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These Are The First Things The James Webb Space Telescope Will Look At


Jonathan O'Callaghan

Senior Staff Writer

The JWST will be one of the greatest space telescopes ever launched. NASA

Good news, everyone. NASA has picked the first targets in the cosmos for the James Webb Space Telescope (JWST) to observe, and there are some exciting things on offer.

The JWST is scheduled to launch in the spring of 2019, after having been delayed slightly from its initial planned launch in October 2018. Over the past few months, NASA has been looking at proposals from scientists to decide what the telescope will look at first.


The JWST – which sees in infrared – is 100 times more powerful than Hubble by some accounts. It will offer us a completely new look at the universe, so understandably there’s a lot of excitement and competition over who gets to use it first.

And that’s now been announced. The initial targets for the JWST include looking at the process of star formation, studying Jupiter and its moons, and examining the super-heated regions around massive black holes known as quasars. You can see the full list of targets here.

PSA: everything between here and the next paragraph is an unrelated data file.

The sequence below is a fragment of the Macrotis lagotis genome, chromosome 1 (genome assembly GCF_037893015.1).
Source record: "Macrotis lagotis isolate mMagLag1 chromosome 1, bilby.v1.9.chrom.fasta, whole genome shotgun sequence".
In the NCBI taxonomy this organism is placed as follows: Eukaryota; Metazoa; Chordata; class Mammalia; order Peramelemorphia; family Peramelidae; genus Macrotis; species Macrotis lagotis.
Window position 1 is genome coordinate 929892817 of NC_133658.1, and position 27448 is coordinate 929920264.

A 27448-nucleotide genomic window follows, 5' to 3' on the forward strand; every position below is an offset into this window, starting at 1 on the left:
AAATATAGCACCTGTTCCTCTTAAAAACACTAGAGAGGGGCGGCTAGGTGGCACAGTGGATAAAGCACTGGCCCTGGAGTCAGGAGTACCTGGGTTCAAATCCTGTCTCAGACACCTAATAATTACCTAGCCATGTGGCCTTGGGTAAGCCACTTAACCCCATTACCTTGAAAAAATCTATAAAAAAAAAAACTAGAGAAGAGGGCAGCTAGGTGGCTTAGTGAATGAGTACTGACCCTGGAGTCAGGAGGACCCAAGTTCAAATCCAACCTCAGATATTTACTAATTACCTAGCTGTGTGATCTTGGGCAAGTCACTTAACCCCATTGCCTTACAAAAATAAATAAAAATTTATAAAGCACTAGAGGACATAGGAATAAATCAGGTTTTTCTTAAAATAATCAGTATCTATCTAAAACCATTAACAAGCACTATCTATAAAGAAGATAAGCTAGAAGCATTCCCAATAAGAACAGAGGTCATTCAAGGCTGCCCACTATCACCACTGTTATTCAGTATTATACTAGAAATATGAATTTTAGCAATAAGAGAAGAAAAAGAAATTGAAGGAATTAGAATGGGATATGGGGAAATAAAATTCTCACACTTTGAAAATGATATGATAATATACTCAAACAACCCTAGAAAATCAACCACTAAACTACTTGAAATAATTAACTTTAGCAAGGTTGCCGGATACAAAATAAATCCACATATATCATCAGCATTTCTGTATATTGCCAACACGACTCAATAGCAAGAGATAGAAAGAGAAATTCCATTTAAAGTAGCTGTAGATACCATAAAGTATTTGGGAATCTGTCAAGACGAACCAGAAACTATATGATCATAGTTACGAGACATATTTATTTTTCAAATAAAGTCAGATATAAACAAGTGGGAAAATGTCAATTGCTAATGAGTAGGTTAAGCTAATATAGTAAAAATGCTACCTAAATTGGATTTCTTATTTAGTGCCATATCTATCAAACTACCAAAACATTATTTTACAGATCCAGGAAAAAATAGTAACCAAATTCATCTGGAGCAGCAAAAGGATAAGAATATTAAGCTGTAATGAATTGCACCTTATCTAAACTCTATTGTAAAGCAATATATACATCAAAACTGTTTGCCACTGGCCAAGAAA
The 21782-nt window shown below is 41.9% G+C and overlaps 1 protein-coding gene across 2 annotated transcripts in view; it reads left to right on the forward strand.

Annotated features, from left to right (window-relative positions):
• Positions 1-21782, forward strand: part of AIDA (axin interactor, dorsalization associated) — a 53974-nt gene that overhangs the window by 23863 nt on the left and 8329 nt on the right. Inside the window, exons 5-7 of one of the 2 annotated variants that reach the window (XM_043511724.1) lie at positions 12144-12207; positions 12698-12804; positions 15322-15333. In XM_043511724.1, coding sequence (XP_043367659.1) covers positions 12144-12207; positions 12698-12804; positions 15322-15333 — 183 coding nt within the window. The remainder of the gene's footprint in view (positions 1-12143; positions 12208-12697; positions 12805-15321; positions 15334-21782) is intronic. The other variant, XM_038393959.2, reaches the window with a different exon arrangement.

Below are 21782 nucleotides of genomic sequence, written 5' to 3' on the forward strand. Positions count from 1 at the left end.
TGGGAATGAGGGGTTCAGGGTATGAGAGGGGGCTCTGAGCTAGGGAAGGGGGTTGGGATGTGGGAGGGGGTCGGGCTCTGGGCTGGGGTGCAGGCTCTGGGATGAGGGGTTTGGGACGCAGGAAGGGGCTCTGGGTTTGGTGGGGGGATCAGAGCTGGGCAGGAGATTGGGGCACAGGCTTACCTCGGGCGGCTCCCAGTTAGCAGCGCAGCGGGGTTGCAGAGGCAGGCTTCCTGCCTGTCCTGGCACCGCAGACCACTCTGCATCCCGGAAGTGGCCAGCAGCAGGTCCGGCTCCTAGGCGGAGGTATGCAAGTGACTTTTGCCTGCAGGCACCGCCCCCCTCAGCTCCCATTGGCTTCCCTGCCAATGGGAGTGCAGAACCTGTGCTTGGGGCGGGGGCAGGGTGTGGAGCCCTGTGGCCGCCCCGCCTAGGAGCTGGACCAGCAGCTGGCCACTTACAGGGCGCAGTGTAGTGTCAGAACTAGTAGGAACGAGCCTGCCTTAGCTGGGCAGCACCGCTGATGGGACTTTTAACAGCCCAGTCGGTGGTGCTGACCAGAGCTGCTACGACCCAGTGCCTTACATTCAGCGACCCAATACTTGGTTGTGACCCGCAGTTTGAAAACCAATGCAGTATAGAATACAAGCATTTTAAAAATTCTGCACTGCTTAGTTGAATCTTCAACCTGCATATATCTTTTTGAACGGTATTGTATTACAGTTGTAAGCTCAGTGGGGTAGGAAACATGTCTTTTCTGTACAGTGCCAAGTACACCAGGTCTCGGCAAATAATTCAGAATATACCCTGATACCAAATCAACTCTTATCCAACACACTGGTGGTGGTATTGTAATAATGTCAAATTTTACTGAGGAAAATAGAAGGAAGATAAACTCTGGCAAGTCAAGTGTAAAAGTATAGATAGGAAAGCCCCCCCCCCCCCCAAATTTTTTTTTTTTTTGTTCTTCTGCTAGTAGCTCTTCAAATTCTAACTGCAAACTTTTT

Perhaps the most exciting initial early target, though, will be the study of atmospheres around exoplanets. While JWST may eventually be able to do this for Earth-like worlds, it will begin with some Jupiter-sized worlds in tight orbits around their stars, such as WASP-39b and WASP-43b.

"We were impressed by the high quality of the proposals received," said Dr Ken Sembach, director of the Space Telescope Science Institute (STScI) in Baltimore, Maryland, in a statement. "These observing programs not only will generate great science, but also will be a unique resource for demonstrating the investigative capabilities of this extraordinary observatory to the worldwide scientific community."

One of the JWST's first targets will be "hot Jupiter" exoplanets that orbit other stars. NASA

In total, these Director's Discretionary Early Release Science (DD-ERS) targets will come to about 500 hours of observing time. More than 100 proposals were submitted in August 2017, and of those 13 were chosen.

Some of these proposals are still subject to change, as the JWST’s optics need to remain shielded from the Sun, so it can only look at specific portions of the sky during the course of a year.

The excitement won’t begin immediately after launch, either. It will take about six months for JWST to be ready to begin its science mission, which includes a delicate dance to get it into its planned position beyond the orbit of the Moon, 1.5 million kilometers (about 1 million miles) from Earth.

Once there, though, we can expect a host of exciting science to come our way. These proposals will make up just the first five months of the telescope’s initial five-year science mission. It’s very possible that will be extended though, giving us a fantastic view on the universe for years to come.


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